President Donald Trump has asked Congress for $5.7 billion to build a wall along the southern border. He has said that, if necessary, he may declare a “national emergency” and act unilaterally, and that he has the authority to do so.
As is the case any time a president attempts to circumvent Congress and act unilaterally, there is the legal question of whether he can do so and the normative question of whether he should do so. This article addresses only the legal question at hand.
In brief, Trump has a strong argument to make that he, in fact, has the authority to act unilaterally. But in order to explain why, let me lay out the relevant facts.
Groundwork for National Emergency Claim
In his primetime address Tuesday night and through other information that has been disseminated by the White House, the president began to lay the groundwork for declaring a national emergency.
Here are some of the points the administration has been making for their case:
- Arguing that the flow of drugs across the border has dramatically increased, claiming that 90 percent of illegal drugs entering our country come across the southern border and that during the last fiscal year, there was a 73 percent increase in fentanyl (amounting to 2,400 pounds) and a 38 percent increase in methamphetamine and heroin coming over the southern border.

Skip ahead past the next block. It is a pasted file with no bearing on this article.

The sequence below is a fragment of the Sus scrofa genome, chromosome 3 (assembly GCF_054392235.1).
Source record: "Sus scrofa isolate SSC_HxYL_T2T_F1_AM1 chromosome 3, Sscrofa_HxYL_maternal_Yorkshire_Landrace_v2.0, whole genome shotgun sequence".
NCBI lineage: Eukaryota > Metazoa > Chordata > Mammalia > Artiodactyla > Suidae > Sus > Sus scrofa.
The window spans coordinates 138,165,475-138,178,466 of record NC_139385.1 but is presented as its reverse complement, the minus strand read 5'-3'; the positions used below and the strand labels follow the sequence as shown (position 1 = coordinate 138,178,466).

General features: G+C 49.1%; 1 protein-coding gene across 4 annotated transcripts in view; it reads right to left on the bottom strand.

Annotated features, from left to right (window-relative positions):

- Citing profits being made by “coyotes” who carry migrants across the border as well as the horrific conditions to which those migrants are subjected. The administration claims that criminal organizations derive $2.5 billion in profits every year from smuggling migrants into the U.S., and that 68.3 percent of all migrants report having been subjected to an act of violence and 31 percent of female migrants report having been sexually assaulted while en route.
- Highlighting the fact that during the last fiscal year, Customs and Border Patrol agents stopped 17,000 adults at the southern border who had criminal records, and that Immigration and Customs Enforcement agents apprehended 6,000 known or suspected gang members at the border.